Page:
Byte of Prevention Blog

by Jay Reeves |

How Many Spaces Should Follow a Period?

questionDo you prefer two spaces after a period or one?

If you’re like me – and by me I mean all right-minded people in the universe – you’re a single-spacer.

In fact, I was under the impression that this argument ended long ago with the demise of dot-matrix printers, monospaced fonts and old-school typesetting.

But no. Apparently the battle still rages.

Space Defenders Unite

My friend Patrick (an incurable double-spacer) sent me this screed from Above the Law from a law professor who thinks we singletons are simpletons. A year ago, the prof penned In Defense of Space, a self-described “manifesto about having two spaces after a period.”

Now he has doubled down by claiming science supports two spaces.

In support of this dubious premise, LawProfBlawg cites a study in which subjects were monitored with eye-tracking equipment as they read passages of text with single, double and zero-spaced sentences. Researchers found that their eyes lingered less over double-spaced sentences than the other variations.

And yet. Even the spaced-out professor admits the experiment doesn’t really settle anything. For one thing, the test subjects were students, and we all know that students’ eyes tend to linger in ways that differ from the general population. Even worse, the experiment used Courier font – yes, Courier font – which fatally contaminates the findings.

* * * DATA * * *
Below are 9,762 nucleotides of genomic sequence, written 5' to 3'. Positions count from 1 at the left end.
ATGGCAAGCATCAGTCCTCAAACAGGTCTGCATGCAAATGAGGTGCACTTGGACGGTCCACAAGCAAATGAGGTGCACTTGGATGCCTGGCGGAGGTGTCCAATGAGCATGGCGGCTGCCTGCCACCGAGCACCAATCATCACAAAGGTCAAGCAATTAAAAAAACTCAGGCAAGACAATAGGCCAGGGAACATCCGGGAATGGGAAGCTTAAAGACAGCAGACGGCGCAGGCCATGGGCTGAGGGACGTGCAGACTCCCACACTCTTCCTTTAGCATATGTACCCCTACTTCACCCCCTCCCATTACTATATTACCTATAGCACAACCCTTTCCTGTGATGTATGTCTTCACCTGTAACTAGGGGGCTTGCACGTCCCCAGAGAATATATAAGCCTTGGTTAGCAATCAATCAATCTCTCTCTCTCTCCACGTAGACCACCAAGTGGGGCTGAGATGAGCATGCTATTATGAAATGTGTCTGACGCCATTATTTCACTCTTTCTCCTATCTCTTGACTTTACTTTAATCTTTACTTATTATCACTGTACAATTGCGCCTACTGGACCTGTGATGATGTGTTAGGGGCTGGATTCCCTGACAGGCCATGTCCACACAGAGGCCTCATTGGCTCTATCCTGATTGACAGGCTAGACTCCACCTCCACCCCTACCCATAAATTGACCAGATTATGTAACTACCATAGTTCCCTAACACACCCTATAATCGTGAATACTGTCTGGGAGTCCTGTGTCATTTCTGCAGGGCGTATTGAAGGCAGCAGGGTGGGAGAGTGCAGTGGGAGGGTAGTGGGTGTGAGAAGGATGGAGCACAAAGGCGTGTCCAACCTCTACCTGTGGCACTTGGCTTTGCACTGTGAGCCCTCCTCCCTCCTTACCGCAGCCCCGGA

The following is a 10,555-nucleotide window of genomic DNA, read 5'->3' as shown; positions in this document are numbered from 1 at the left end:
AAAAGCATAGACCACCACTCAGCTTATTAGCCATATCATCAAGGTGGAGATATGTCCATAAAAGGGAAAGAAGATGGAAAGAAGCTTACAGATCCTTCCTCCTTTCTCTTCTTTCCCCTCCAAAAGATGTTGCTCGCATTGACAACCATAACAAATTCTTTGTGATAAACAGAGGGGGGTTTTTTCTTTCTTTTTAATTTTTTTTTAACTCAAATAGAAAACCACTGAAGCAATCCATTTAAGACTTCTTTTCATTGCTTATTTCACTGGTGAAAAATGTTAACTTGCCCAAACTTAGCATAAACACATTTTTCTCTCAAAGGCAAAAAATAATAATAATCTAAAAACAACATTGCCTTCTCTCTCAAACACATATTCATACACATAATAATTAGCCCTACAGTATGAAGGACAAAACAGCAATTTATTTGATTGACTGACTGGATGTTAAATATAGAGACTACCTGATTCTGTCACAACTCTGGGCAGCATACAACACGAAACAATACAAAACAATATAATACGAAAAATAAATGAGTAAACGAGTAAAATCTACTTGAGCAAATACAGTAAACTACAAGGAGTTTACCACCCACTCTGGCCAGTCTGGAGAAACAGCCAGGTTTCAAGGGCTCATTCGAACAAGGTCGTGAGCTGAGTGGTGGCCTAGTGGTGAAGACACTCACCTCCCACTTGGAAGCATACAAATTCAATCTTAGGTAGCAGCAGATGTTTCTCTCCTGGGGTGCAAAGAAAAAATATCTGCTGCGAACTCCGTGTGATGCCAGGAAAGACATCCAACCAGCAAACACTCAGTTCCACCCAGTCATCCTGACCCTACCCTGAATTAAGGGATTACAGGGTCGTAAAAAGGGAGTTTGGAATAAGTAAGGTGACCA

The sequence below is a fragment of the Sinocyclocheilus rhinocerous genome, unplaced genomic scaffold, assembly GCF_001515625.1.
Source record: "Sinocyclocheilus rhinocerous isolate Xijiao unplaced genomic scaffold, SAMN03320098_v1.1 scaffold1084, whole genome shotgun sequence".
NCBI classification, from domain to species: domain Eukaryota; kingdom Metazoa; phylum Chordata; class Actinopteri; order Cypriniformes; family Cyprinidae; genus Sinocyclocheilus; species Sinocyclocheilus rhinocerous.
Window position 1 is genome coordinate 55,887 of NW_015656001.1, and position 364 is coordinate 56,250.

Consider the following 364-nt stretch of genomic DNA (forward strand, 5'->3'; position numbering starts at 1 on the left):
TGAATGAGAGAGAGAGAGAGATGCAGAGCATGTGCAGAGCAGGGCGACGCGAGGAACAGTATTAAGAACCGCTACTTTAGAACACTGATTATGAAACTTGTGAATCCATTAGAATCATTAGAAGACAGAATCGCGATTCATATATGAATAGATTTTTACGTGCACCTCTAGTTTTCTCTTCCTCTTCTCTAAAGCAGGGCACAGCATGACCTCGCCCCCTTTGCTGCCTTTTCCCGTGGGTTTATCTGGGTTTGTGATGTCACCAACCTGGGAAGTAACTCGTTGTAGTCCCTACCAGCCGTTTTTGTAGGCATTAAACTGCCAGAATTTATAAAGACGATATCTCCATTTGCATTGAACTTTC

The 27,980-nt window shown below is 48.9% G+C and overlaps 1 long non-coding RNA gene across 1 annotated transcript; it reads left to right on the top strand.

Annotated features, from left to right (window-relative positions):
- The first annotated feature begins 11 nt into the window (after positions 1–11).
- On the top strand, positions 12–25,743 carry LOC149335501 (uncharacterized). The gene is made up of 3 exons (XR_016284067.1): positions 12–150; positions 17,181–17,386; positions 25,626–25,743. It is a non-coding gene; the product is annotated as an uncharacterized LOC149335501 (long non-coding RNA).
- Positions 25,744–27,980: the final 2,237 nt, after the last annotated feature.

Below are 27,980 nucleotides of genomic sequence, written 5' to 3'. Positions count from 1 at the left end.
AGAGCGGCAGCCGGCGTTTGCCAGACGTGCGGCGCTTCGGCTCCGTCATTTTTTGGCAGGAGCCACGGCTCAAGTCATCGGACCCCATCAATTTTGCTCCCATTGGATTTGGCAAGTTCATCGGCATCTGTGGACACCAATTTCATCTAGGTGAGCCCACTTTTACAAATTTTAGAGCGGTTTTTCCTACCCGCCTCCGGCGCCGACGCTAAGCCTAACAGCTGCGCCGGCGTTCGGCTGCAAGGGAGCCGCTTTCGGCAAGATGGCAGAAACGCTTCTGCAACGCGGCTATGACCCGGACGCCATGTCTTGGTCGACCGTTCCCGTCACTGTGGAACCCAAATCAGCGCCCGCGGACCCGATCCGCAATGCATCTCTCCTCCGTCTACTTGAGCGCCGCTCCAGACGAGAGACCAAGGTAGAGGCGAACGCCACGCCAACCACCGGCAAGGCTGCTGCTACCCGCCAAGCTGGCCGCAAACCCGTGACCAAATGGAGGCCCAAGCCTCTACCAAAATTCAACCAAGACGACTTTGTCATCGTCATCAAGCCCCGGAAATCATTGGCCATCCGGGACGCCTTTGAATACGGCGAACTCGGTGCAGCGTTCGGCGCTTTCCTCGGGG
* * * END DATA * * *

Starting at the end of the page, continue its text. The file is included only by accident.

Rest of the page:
Single is Superior

Double-spacers say text is easier to digest with a little extra room. They say sentences should be allowed to breathe.

Give me a break. If your sentence is gasping for air, you need to rewrite it, not add more white space.

After all, the Associated Press Stylebook recommends one space. So does the Chicago Manual of Style and Writer’s Digest.

Some grammarians even get snarky about it, saying “nothing says over 40 like two spaces after a period.”

And wouldn’t you know it: psychologists want to have it both ways. The American Psychological Association stylebook recommends double spacing for draft manuscripts – to aid readability – even though the published product will be single-spaced.

As a risk manager, I would advise you to always defer to whatever style preferences are favored by your presiding judge or appellate court.

Meanwhile, we must hold firm to the single space. Otherwise, the double-troublemakers – who vow to keep fighting until the end punctuation – will win.

“[W]hile we appear to be losing the war, comrades, don’t give up hope,” writes LawProfBlawg. “Science has backed us.  Judges continue to back us, for the most part.  It is only a matter of time before our revolution will happen.  We will then march in the streets, with two spaces between us.”


About the Author

Jay Reeves

Jay Reeves practiced law in North Carolina and South Carolina. He was Legal Editor at Lawyers Weekly and Risk Manager at Lawyers Mutual. He is the author of The Most Powerful Attorney in the World, a collection of short stories from a law life well-lived, which as the seasons pass becomes less about law and liability and more about loss, love, longing, laughter and life's lasting luminescence.

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